Ranbaxy head steps down
GURGAON, India The CEO of Ranbaxy Labs will step down next week, the Indian generic drug maker said Thursday.
Ranbaxy said Atul Sobti would leave the positions of CEO and managing director on Aug. 19, while president of the company’s global pharmaceutical business Arun Sawhney would serve as managing director beginning Aug. 20.
“We are extremely grateful for the significant contribution Mr. Sobti has made to Ranbaxy ever since he joined the company,” chairman Tsutomu Une said. “Under his leadership as CEO and managing director, Ranbaxy has realized various opportunities to repeat the strong operating performance while continuing to manage key challenges.”
Curemark gets nod to start late-stage trial for ADHD drug
RYE, N.Y. The Food and Drug Administration has approved a late-stage clinical trial of a drug for attention deficit hyperactivity disorder.
Curemark said the FDA cleared its application to run a phase 3 trial of CM-4612 in patients with ADHD. The company is currently conducting a phase 3 trial of CM-AT, a treatment for autism in children.
“We are very excited to have received [clearance] from the FDA so that we can move forward with clinical trials to study CM-4612,” Curemark CEO Joan Fallon said. “Curemark hopes to have the first physiologically based medication to address ADHD, in lieu of the current psychotropic and stimulant treatments.”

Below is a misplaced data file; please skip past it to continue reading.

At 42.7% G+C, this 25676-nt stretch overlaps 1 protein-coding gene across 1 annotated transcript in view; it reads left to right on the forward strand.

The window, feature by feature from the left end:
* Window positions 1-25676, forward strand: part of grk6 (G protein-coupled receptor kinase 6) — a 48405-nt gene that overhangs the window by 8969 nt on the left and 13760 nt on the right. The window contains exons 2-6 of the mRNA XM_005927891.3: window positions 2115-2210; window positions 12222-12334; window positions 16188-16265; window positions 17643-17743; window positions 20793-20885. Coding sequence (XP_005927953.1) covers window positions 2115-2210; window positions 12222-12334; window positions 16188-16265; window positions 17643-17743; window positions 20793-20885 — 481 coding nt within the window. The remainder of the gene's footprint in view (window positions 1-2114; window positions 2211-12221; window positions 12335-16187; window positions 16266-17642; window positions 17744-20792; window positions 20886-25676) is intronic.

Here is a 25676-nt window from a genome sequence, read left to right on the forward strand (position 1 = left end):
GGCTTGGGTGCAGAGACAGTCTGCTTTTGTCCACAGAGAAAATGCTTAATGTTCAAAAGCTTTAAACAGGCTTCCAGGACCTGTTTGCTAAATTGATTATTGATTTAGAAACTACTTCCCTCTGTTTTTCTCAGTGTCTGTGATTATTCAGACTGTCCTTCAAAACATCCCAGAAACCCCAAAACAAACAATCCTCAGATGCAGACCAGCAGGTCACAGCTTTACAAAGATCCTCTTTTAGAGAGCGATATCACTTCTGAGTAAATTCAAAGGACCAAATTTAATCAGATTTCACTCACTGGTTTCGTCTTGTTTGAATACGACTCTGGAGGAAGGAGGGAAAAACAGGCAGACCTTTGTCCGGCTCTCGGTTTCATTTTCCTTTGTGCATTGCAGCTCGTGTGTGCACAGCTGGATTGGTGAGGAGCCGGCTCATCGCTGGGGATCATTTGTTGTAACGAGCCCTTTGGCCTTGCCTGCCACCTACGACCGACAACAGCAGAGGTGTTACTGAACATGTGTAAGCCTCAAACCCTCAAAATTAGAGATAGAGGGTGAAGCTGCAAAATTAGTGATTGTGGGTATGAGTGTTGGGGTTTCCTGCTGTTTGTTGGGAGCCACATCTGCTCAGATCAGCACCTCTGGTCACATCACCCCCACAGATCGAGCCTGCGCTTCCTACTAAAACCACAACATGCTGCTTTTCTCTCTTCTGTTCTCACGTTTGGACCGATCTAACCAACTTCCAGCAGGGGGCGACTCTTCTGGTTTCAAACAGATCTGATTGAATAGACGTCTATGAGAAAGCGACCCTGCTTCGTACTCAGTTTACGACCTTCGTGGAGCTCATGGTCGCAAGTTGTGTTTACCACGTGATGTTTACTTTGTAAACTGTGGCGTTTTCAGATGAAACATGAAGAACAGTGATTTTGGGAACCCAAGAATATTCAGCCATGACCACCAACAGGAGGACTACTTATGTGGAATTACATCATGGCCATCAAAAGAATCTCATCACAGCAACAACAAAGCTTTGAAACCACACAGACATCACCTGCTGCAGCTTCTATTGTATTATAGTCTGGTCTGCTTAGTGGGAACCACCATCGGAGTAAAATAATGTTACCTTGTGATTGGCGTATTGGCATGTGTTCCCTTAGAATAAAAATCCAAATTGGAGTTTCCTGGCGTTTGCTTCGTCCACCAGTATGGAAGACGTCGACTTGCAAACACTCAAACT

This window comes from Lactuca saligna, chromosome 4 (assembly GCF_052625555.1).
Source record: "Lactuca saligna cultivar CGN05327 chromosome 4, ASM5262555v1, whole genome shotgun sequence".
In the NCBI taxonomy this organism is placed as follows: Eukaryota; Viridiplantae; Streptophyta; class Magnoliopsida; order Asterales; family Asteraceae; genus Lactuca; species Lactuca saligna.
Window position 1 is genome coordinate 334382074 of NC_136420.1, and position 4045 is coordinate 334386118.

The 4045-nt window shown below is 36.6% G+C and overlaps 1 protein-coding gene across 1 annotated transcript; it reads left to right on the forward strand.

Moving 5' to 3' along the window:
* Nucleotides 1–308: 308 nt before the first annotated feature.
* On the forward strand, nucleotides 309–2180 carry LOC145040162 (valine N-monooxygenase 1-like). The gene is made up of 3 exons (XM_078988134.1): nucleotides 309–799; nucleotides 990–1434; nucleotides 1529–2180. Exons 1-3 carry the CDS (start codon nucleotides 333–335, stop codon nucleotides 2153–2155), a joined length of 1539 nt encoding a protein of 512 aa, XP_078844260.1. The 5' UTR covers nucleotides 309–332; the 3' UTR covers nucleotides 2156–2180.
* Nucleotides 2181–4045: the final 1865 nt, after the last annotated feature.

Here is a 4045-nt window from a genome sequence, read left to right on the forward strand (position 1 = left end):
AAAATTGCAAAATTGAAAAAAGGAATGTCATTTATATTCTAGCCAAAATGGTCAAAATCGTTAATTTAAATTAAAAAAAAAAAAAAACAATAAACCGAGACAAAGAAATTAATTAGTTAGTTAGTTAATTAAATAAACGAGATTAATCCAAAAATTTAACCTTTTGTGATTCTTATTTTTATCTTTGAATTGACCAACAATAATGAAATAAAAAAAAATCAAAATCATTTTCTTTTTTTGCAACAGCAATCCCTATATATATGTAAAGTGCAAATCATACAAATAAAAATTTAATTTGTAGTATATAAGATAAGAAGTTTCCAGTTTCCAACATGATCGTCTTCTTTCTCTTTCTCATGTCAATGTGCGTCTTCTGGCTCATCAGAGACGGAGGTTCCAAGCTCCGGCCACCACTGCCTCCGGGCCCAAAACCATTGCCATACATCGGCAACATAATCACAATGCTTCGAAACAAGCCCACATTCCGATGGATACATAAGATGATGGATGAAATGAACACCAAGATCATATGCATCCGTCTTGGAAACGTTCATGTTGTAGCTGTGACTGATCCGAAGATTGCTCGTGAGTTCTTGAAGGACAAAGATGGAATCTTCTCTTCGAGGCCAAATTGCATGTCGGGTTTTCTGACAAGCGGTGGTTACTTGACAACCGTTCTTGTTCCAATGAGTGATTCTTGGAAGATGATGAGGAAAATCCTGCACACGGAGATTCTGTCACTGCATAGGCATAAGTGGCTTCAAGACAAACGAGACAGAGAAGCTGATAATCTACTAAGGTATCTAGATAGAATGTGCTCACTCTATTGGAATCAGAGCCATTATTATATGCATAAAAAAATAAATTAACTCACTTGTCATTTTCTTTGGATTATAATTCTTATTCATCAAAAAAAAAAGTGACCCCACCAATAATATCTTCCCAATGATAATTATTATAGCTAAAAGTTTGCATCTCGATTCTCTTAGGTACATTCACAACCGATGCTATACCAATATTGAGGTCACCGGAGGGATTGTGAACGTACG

FDA approves additional dosage for NovoSeven RT
PRINCETON, N.J. The Food and Drug Administration has approved a new dose of a treatment for hemophilia from Novo Nordisk, the Danish drug maker said.
The FDA approved Novo Nordisk’s NovoSeven RT (coagulation factor VIIa [recombinant], room temperature stable) in 8-mg vials. The treatment, which comes in the form of a powder mixed for injection, was already available in 1, 2 and 5 mg vials. The FDA also approved an extension of shelf life for all vial sizes from 24 months to 36 months at or below 77 degrees.
NovoSeven RT is formulated for patients with hemophilia A or B with inhibitors. The new dosage will shorten the time it takes to prepare the injection, known as reconstitution, compared with current dosages.